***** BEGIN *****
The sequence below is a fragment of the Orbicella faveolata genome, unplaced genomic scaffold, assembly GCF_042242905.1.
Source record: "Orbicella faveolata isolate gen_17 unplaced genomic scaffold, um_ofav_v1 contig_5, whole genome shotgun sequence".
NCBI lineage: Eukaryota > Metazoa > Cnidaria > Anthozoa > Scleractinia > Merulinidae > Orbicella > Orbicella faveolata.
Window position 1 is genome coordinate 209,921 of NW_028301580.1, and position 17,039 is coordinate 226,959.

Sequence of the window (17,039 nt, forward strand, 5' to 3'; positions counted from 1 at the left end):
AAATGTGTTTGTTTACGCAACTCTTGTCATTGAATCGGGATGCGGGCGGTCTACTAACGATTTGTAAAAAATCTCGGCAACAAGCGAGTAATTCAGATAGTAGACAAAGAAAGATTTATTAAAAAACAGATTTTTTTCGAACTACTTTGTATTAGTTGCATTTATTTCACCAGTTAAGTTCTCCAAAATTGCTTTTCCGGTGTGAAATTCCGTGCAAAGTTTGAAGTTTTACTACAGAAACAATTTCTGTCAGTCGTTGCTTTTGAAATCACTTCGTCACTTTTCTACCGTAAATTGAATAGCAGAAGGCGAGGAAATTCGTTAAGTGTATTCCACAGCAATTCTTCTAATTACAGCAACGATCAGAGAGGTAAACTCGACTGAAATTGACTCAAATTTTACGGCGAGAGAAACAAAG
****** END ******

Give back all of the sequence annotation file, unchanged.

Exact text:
The sequence below is a fragment of the Orbicella faveolata genome, unplaced genomic scaffold, assembly GCF_042242905.1.
Source record: "Orbicella faveolata isolate gen_17 unplaced genomic scaffold, um_ofav_v1 contig_5, whole genome shotgun sequence".
NCBI lineage: Eukaryota > Metazoa > Cnidaria > Anthozoa > Scleractinia > Merulinidae > Orbicella > Orbicella faveolata.
Window position 1 is genome coordinate 209,921 of NW_028301580.1, and position 17,039 is coordinate 226,959.

Sequence of the window (17,039 nt, forward strand, 5' to 3'; positions counted from 1 at the left end):
AAATGTGTTTGTTTACGCAACTCTTGTCATTGAATCGGGATGCGGGCGGTCTACTAACGATTTGTAAAAAATCTCGGCAACAAGCGAGTAATTCAGATAGTAGACAAAGAAAGATTTATTAAAAAACAGATTTTTTTCGAACTACTTTGTATTAGTTGCATTTATTTCACCAGTTAAGTTCTCCAAAATTGCTTTTCCGGTGTGAAATTCCGTGCAAAGTTTGAAGTTTTACTACAGAAACAATTTCTGTCAGTCGTTGCTTTTGAAATCACTTCGTCACTTTTCTACCGTAAATTGAATAGCAGAAGGCGAGGAAATTCGTTAAGTGTATTCCACAGCAATTCTTCTAATTACAGCAACGATCAGAGAGGTAAACTCGACTGAAATTGACTCAAATTTTACGGCGAGAGAAACAAAG